Tuesday, January 31, 2012

Happy Imbolc! More Farmyard Haiku!

Imbolc is here again: the old Celtic celebration of women, poetry, milk, and fire. I've tossed back a celebratory mug of hot chocolate, sent off a few letters to women I admire, and stoked the wood stove... so now it's time for poetry!

Here's a haiku almanac of the last few months on the farm:

Our thirteen guineas
fed dogs, hawks, and foxes too.
"Free-range" comes with risks.

Chanterelle shining
Amidst shadows in deep woods:
Gold in them there hills!

Celtic year's turning
small lights guide along dark paths
Tonight, we shall sing!

Old Celts used turnips
To light the dead home. Pumpkin's
A New World trade-up!

Into year's dark half
We delve. Opposite of Spring
Isn't Fall, but Root

Brought home hay today
So pigs can burrow and build
a grand storm-proof nest

Come, sweet autumn rain:
All the tools are put away
And pig's got a roof!

O, well-carved pumpkin
Weep not. Full of light you go,
Now to join the saints.

Rural peace of mind:
high woodstacks, jam-full pantry,
Pig's jolt-squeak (fence works).

Bare witness of trees
documents the naked truth
at the branch office.

November closes
Wet snow swells the woodland streams
in shade, mushrooms bloom

Little Shiitake,
such goodness in such small space:
Edible haiku!


Ice-rime all around.
Farmstead feathers stir, birds cluck:
Tea-time for chickens!

(Holiday Dollmaker's Lament:)
Artisan's eyestrain
overtakes. Help! Need some elves
to finish more elves!

Ah, Christmas! Warm fire,
Frozen fields, frozen streams, and...
Frozen shower drain.

Oh, pipes, won't you sing?
Warm, uncrystalize and flow.
I need a shower!

Drink deep, my cattle.
Hose uncoils, fills trough to brim
Before ice returns.

Subzero at dawn
hens huddle in nestboxes
laying eggsicles.

Ah dinnae ken gin
Ye can screeve haiku in Scots;
Thocht I'd hae a gae!
(I don't know if / you can write haiku in Scots / Thought I'd give it a try!)

Dawn o Rab Burns Nicht
Craitures blether poetry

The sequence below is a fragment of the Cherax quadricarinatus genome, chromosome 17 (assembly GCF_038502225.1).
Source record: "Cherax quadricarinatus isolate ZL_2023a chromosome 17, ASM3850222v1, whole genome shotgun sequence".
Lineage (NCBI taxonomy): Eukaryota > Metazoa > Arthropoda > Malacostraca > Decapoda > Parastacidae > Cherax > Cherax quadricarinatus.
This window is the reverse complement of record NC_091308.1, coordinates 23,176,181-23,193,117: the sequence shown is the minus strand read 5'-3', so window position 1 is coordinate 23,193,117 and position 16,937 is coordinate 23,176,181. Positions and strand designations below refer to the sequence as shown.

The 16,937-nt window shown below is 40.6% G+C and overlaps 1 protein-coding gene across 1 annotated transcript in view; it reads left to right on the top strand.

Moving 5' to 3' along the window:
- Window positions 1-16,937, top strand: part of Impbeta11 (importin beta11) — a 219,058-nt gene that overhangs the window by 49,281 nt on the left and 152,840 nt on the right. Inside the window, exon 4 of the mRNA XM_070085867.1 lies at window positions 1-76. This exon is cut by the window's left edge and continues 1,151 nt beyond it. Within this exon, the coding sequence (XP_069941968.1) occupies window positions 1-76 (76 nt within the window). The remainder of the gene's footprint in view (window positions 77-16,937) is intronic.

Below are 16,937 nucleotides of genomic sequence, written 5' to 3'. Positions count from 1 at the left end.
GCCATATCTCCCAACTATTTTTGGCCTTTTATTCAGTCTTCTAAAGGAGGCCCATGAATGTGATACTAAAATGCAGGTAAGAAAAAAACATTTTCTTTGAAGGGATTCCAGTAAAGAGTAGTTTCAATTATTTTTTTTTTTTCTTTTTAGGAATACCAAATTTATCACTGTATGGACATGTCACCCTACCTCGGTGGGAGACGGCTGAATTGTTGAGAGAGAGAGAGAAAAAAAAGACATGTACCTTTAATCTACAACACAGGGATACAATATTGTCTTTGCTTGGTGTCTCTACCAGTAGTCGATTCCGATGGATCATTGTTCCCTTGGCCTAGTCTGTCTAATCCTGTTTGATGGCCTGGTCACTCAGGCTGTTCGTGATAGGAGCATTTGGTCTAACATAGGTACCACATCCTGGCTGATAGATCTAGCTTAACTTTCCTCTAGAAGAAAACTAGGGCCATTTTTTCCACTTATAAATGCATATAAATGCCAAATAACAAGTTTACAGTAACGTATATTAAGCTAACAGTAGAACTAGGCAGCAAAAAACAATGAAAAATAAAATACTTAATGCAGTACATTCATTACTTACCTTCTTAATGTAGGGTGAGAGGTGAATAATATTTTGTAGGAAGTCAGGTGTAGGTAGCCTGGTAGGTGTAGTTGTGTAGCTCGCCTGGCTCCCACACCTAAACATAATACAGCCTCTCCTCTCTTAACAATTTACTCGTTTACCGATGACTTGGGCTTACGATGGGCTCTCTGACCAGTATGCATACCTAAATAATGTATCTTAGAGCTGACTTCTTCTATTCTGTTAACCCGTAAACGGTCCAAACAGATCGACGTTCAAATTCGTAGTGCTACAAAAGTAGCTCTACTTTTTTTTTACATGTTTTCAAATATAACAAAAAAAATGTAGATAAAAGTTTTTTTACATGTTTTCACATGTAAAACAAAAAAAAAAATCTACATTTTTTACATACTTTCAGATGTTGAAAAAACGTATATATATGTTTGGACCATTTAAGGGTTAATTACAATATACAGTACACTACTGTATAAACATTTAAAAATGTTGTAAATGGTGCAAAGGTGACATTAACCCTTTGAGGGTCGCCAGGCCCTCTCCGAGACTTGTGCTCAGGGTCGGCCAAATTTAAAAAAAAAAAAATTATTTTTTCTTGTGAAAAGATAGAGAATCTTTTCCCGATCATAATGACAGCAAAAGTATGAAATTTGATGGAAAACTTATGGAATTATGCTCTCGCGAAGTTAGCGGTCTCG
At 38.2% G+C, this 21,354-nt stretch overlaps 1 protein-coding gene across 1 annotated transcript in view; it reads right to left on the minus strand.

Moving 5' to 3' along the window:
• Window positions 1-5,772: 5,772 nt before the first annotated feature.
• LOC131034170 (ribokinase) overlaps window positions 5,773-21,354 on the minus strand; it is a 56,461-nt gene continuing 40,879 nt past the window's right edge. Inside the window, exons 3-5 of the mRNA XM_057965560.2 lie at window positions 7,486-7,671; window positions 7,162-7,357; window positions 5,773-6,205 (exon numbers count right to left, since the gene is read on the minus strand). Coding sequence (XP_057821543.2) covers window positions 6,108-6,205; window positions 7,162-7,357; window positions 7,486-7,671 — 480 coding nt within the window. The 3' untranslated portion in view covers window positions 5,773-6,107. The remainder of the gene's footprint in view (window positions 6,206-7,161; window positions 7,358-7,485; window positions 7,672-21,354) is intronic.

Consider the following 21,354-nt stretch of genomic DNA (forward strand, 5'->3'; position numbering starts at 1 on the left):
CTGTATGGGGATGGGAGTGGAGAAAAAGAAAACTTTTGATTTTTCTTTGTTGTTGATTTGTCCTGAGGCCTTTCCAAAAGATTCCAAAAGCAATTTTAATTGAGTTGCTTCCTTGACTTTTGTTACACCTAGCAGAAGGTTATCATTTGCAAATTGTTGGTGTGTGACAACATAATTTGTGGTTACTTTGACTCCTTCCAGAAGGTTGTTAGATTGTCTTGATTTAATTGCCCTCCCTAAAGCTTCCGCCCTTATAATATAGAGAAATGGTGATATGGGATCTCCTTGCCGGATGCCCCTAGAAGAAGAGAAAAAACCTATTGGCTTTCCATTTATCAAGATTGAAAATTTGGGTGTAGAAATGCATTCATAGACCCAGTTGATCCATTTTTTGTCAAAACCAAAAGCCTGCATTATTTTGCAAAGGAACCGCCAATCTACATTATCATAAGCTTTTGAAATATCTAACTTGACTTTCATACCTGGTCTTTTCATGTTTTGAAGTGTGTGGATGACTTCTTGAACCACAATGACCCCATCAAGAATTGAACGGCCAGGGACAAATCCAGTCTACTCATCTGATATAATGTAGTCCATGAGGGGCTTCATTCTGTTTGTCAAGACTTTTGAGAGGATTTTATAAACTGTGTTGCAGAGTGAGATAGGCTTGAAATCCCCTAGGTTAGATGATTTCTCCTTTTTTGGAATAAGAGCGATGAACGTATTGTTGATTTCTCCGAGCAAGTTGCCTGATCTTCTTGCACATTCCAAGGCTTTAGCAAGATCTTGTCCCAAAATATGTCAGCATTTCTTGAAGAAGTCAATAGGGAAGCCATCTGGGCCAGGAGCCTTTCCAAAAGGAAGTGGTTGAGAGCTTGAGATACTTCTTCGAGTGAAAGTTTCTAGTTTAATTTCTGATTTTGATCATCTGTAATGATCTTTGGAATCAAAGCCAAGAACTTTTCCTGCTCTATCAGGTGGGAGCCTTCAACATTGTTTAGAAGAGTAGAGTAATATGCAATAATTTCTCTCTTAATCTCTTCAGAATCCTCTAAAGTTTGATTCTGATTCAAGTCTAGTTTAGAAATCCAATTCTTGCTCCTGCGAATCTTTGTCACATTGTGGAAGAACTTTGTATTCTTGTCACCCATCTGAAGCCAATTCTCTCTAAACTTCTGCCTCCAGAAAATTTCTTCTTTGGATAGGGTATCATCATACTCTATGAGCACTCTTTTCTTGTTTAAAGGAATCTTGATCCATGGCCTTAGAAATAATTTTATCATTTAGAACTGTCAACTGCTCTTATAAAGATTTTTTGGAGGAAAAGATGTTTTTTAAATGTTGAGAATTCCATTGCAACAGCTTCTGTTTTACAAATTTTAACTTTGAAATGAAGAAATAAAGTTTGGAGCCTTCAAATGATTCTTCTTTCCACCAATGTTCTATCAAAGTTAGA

tae toast Scotia's bard.

(Thoughts on retrieving wayward livestock after nightfall:)
We heed neighbor's call,
with rope and boots in snowstorm.
Wanna buy a bull?

Alright, folks: your turn! 'Tis the season for poetic inspiration and creative merry-making. Leave a comment with a haiku or two!


Doug Curlin said...

I lived in Maine for four years during the 60s, when my father was in the Air Force, and the base in Bangor was still open. We lived in Orrington for a while, then moved into Bangor itself.

My whole family grew to love Maine, probably more than any other place we lived.

I've taken you up on your invitation to write some haiku, bringing back some of my memories.


Doug Curlin, Winder, Georgia

Unlike up in Maine,
My daffodils flower now--
Bright buttery blooms.

Dream now of summer,
When you break from planting, and
Drink bitter Moxie.

Acquiesce aloud
To a neighbor's narration
The Maine way: Ayuh.

The school bus comes through,
Undeterred by fresh snowfalls.
It follows the plow.

Dripping galoshes
Dry by the radiator,
Next to wool mittens.

One hour of daylight
Is left after school lets out.
Let me get my sled!

Saturday morning
Means ice skating on the pond:
Three hours of gliding!

Then we trudge homeward,
For a lunch of hot bean soup
And Fluffernutters!

Springtime comes, the pond's
Filled with swimming pollywogs.
We catch them in jars.

Spring is time for pain:
Blackflies hatch and attack me,
Tiny torturers!

MaineCelt said...

Doug-- Brilliant! Thank you so much for your contributions! (Mmmm, Moxie!)